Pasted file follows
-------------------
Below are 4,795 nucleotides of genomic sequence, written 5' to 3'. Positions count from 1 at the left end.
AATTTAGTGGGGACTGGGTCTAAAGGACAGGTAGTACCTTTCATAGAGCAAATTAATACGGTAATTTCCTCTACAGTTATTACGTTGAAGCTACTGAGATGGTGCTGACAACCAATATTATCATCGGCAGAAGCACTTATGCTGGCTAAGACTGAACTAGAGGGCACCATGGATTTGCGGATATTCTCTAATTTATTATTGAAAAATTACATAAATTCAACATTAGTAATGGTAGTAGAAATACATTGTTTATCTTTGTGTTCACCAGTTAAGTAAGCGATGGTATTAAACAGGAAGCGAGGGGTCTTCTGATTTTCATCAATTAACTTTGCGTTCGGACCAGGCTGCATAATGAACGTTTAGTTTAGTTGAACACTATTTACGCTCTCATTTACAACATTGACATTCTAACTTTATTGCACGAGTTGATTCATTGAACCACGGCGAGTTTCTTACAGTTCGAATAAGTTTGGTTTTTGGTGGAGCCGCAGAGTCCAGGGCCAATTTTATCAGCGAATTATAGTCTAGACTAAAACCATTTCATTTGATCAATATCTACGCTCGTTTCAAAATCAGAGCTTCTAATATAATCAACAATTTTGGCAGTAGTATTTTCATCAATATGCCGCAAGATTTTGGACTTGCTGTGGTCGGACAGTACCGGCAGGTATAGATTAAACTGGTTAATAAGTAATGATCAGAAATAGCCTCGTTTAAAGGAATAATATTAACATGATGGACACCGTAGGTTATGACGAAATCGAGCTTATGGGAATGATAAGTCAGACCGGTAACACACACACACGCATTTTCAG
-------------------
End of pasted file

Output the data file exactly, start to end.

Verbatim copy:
Below are 4,795 nucleotides of genomic sequence, written 5' to 3'. Positions count from 1 at the left end.
AATTTAGTGGGGACTGGGTCTAAAGGACAGGTAGTACCTTTCATAGAGCAAATTAATACGGTAATTTCCTCTACAGTTATTACGTTGAAGCTACTGAGATGGTGCTGACAACCAATATTATCATCGGCAGAAGCACTTATGCTGGCTAAGACTGAACTAGAGGGCACCATGGATTTGCGGATATTCTCTAATTTATTATTGAAAAATTACATAAATTCAACATTAGTAATGGTAGTAGAAATACATTGTTTATCTTTGTGTTCACCAGTTAAGTAAGCGATGGTATTAAACAGGAAGCGAGGGGTCTTCTGATTTTCATCAATTAACTTTGCGTTCGGACCAGGCTGCATAATGAACGTTTAGTTTAGTTGAACACTATTTACGCTCTCATTTACAACATTGACATTCTAACTTTATTGCACGAGTTGATTCATTGAACCACGGCGAGTTTCTTACAGTTCGAATAAGTTTGGTTTTTGGTGGAGCCGCAGAGTCCAGGGCCAATTTTATCAGCGAATTATAGTCTAGACTAAAACCATTTCATTTGATCAATATCTACGCTCGTTTCAAAATCAGAGCTTCTAATATAATCAACAATTTTGGCAGTAGTATTTTCATCAATATGCCGCAAGATTTTGGACTTGCTGTGGTCGGACAGTACCGGCAGGTATAGATTAAACTGGTTAATAAGTAATGATCAGAAATAGCCTCGTTTAAAGGAATAATATTAACATGATGGACACCGTAGGTTATGACGAAATCGAGCTTATGGGAATGATAAGTCAGACCGGTAACACACACACACGCATTTTCAG